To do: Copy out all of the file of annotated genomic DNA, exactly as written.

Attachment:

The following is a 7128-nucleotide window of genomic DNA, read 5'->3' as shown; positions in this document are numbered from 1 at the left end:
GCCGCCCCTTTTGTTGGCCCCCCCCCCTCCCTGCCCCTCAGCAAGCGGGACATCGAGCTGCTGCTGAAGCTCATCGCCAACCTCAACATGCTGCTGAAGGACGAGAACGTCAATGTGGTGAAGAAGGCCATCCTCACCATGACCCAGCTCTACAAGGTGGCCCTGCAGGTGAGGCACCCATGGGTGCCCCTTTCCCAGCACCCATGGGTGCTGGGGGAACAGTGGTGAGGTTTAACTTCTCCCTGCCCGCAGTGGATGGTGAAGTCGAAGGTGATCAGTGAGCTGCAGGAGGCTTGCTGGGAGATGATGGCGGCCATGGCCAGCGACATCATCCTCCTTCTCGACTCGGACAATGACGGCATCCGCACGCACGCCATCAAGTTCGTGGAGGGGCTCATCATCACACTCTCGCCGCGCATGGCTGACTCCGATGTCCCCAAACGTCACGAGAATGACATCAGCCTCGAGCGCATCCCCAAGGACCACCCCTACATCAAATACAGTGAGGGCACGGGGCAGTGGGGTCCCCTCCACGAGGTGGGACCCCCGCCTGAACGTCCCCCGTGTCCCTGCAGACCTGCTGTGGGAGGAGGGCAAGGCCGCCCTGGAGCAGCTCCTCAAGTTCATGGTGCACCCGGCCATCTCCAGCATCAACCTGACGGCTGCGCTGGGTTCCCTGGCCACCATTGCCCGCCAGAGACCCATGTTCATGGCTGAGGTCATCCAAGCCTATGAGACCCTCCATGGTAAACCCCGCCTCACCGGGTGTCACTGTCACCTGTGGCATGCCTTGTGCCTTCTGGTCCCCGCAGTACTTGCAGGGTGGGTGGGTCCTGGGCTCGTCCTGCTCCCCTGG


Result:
The following is a 7128-nucleotide window of genomic DNA, read 5'->3' as shown; positions in this document are numbered from 1 at the left end:
GCCGCCCCTTTTGTTGGCCCCCCCCCCTCCCTGCCCCTCAGCAAGCGGGACATCGAGCTGCTGCTGAAGCTCATCGCCAACCTCAACATGCTGCTGAAGGACGAGAACGTCAATGTGGTGAAGAAGGCCATCCTCACCATGACCCAGCTCTACAAGGTGGCCCTGCAGGTGAGGCACCCATGGGTGCCCCTTTCCCAGCACCCATGGGTGCTGGGGGAACAGTGGTGAGGTTTAACTTCTCCCTGCCCGCAGTGGATGGTGAAGTCGAAGGTGATCAGTGAGCTGCAGGAGGCTTGCTGGGAGATGATGGCGGCCATGGCCAGCGACATCATCCTCCTTCTCGACTCGGACAATGACGGCATCCGCACGCACGCCATCAAGTTCGTGGAGGGGCTCATCATCACACTCTCGCCGCGCATGGCTGACTCCGATGTCCCCAAACGTCACGAGAATGACATCAGCCTCGAGCGCATCCCCAAGGACCACCCCTACATCAAATACAGTGAGGGCACGGGGCAGTGGGGTCCCCTCCACGAGGTGGGACCCCCGCCTGAACGTCCCCCGTGTCCCTGCAGACCTGCTGTGGGAGGAGGGCAAGGCCGCCCTGGAGCAGCTCCTCAAGTTCATGGTGCACCCGGCCATCTCCAGCATCAACCTGACGGCTGCGCTGGGTTCCCTGGCCACCATTGCCCGCCAGAGACCCATGTTCATGGCTGAGGTCATCCAAGCCTATGAGACCCTCCATGGTAAACCCCGCCTCACCGGGTGTCACTGTCACCTGTGGCATGCCTTGTGCCTTCTGGTCCCCGCAGTACTTGCAGGGTGGGTGGGTCCTGGGCTCGTCCTGCTCCCCTGG